We are done with the basic instrumentation of our demo Node application with OpenTelemetry and SigNoz 🥂. Now, run the trace-start command.

npm run trace-start
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Visit the SigNoz UI http://localhost:3301. We should be presented with something like this after we log in.

SigNoz Default UI

Don't worry about all this data; it is pre-populated by SigNoz. Note that we do not see our Monitor-Node-App in the list of services. This is because we have not made requests to our server.

For SigNoz to show the traces, we need to generate some load on our server. For this, we can refresh endpoints multiple times on our browser or run the following CLI command on our endpoints /static-data or /fetch-data to automatically do that for us.

For Linux Users

ℹ️ Make sure to have curl installed.

for i in {1..20}; do curl http://localhost:8000/fetch-data; done
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For Windows Users

1..20 | ForEach-Object { Invoke-RestMethod -Uri 'http://localhost:8000/fetch-data' }
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Now, on visiting the SigNoz UI once again we should see our service in the list of services.

SigNoz UI

In this trace, we can exactly see how much time each part of the entire request took. In our case not many, since the request is fairly simple.

Walkthrough of SigNoz

For proper visualization, we will take a look at the request from one of the demo applications already provided with SigNoz.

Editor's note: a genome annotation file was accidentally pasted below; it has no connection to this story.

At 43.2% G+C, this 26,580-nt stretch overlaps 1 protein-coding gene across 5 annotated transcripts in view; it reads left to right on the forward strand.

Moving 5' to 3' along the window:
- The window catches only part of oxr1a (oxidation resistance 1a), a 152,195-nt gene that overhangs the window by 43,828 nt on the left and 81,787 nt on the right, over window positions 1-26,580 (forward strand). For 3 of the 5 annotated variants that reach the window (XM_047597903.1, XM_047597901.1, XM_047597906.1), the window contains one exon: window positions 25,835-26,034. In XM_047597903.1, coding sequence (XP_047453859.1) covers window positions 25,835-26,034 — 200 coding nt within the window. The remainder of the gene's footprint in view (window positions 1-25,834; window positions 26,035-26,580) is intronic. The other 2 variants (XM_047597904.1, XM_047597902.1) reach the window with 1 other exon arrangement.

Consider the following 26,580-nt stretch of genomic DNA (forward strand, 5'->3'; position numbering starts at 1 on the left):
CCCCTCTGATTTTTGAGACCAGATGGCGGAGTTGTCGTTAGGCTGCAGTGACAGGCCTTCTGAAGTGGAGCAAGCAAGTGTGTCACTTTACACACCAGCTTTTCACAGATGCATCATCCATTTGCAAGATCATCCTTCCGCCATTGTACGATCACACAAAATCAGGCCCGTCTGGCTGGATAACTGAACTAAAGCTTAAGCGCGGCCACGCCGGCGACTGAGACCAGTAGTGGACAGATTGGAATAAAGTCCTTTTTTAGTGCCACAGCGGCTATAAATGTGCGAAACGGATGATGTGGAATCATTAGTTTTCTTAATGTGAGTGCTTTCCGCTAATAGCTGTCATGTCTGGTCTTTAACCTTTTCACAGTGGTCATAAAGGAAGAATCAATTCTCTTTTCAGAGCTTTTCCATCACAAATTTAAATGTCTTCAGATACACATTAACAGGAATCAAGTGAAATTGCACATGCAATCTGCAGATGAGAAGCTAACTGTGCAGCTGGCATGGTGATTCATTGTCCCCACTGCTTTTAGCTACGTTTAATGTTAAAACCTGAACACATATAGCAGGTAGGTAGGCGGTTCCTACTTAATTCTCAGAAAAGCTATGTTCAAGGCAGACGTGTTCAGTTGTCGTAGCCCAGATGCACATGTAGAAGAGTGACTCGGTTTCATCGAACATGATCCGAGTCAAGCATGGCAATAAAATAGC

SigNoz request Explain

As we can clearly see, the first request which basically executes SQL Query goes through multiple steps, and, at last, it finally executes the SQL query. We can also see the time taken for each span in the request.

SigNoz's Traces dashboard offers ready-made visualizations for our tracing data. It includes strong filters to analyze the spans based on our selected criteria and chosen time frame.

SigNoz Dashboard

Visualize Metrics from Hostmetrics 👀

The most common way to accept metrics in SigNoz is through the Prometheus receiver.

For simplicity, I will demonstrate how to Visualize default metrics provided by Hostmetrics that is by default enabled on SigNoz installation.

All the list of available metrics can be found here.

Under the Dashboards section in the SigNoz UI, create a new Time Series panel.

SigNoz metric dashboard

In the PromQL query input, please enter the following: For example, let's use the metric system_cpu_load_average_5m, as the name suggests it gives the 5-minute load average of the CPU. Feel free to adjust the metric to your preference.

Metric Graph